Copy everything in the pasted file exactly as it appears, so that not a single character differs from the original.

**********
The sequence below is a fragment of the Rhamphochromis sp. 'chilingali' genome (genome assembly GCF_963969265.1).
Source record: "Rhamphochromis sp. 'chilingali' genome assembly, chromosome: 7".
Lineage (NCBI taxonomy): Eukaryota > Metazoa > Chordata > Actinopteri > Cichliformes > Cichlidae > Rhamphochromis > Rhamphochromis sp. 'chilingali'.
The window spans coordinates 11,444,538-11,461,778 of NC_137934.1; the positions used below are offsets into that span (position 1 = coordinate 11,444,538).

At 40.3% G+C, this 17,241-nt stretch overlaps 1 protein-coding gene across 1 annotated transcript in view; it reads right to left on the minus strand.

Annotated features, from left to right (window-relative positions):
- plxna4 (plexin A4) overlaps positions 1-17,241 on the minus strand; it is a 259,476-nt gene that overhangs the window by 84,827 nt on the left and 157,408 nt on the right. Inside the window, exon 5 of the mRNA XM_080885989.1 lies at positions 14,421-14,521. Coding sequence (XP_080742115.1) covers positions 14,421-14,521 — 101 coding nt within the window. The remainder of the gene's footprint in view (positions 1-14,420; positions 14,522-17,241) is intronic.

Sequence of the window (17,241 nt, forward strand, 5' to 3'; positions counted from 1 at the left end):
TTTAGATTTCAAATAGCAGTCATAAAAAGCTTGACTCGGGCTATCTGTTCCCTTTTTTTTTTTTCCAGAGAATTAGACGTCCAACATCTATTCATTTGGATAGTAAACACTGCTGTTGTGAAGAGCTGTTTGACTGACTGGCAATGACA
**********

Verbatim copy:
The sequence below is a fragment of the Rhamphochromis sp. 'chilingali' genome (genome assembly GCF_963969265.1).
Source record: "Rhamphochromis sp. 'chilingali' genome assembly, chromosome: 7".
Lineage (NCBI taxonomy): Eukaryota > Metazoa > Chordata > Actinopteri > Cichliformes > Cichlidae > Rhamphochromis > Rhamphochromis sp. 'chilingali'.
The window spans coordinates 11,444,538-11,461,778 of NC_137934.1; the positions used below are offsets into that span (position 1 = coordinate 11,444,538).

At 40.3% G+C, this 17,241-nt stretch overlaps 1 protein-coding gene across 1 annotated transcript in view; it reads right to left on the minus strand.

Annotated features, from left to right (window-relative positions):
- plxna4 (plexin A4) overlaps positions 1-17,241 on the minus strand; it is a 259,476-nt gene that overhangs the window by 84,827 nt on the left and 157,408 nt on the right. Inside the window, exon 5 of the mRNA XM_080885989.1 lies at positions 14,421-14,521. Coding sequence (XP_080742115.1) covers positions 14,421-14,521 — 101 coding nt within the window. The remainder of the gene's footprint in view (positions 1-14,420; positions 14,522-17,241) is intronic.

Sequence of the window (17,241 nt, forward strand, 5' to 3'; positions counted from 1 at the left end):
TTTAGATTTCAAATAGCAGTCATAAAAAGCTTGACTCGGGCTATCTGTTCCCTTTTTTTTTTTTCCAGAGAATTAGACGTCCAACATCTATTCATTTGGATAGTAAACACTGCTGTTGTGAAGAGCTGTTTGACTGACTGGCAATGACA